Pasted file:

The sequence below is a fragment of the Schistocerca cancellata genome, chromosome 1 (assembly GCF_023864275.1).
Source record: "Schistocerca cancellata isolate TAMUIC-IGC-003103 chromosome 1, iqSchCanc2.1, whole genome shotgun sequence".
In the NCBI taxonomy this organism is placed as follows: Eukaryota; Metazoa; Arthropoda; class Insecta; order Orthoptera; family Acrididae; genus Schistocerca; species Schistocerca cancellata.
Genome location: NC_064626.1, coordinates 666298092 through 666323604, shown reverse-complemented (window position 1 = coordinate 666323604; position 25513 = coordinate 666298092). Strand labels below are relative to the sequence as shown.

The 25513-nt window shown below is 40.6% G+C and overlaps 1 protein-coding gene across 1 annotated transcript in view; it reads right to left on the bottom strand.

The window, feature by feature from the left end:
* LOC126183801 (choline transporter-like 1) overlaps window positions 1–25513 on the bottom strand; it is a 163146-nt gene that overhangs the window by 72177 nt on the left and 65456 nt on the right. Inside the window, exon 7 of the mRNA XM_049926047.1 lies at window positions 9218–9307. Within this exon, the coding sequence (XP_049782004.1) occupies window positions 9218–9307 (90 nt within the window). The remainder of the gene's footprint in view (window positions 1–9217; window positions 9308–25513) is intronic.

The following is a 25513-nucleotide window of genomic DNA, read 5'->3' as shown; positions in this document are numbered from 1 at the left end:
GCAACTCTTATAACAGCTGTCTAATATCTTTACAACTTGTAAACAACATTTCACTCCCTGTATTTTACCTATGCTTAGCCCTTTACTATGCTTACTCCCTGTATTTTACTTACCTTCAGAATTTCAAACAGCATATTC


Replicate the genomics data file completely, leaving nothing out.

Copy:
The sequence below is a fragment of the Schistocerca cancellata genome, chromosome 1 (assembly GCF_023864275.1).
Source record: "Schistocerca cancellata isolate TAMUIC-IGC-003103 chromosome 1, iqSchCanc2.1, whole genome shotgun sequence".
In the NCBI taxonomy this organism is placed as follows: Eukaryota; Metazoa; Arthropoda; class Insecta; order Orthoptera; family Acrididae; genus Schistocerca; species Schistocerca cancellata.
Genome location: NC_064626.1, coordinates 666298092 through 666323604, shown reverse-complemented (window position 1 = coordinate 666323604; position 25513 = coordinate 666298092). Strand labels below are relative to the sequence as shown.

The 25513-nt window shown below is 40.6% G+C and overlaps 1 protein-coding gene across 1 annotated transcript in view; it reads right to left on the bottom strand.

The window, feature by feature from the left end:
* LOC126183801 (choline transporter-like 1) overlaps window positions 1–25513 on the bottom strand; it is a 163146-nt gene that overhangs the window by 72177 nt on the left and 65456 nt on the right. Inside the window, exon 7 of the mRNA XM_049926047.1 lies at window positions 9218–9307. Within this exon, the coding sequence (XP_049782004.1) occupies window positions 9218–9307 (90 nt within the window). The remainder of the gene's footprint in view (window positions 1–9217; window positions 9308–25513) is intronic.

The following is a 25513-nucleotide window of genomic DNA, read 5'->3' as shown; positions in this document are numbered from 1 at the left end:
GCAACTCTTATAACAGCTGTCTAATATCTTTACAACTTGTAAACAACATTTCACTCCCTGTATTTTACCTATGCTTAGCCCTTTACTATGCTTACTCCCTGTATTTTACTTACCTTCAGAATTTCAAACAGCATATTC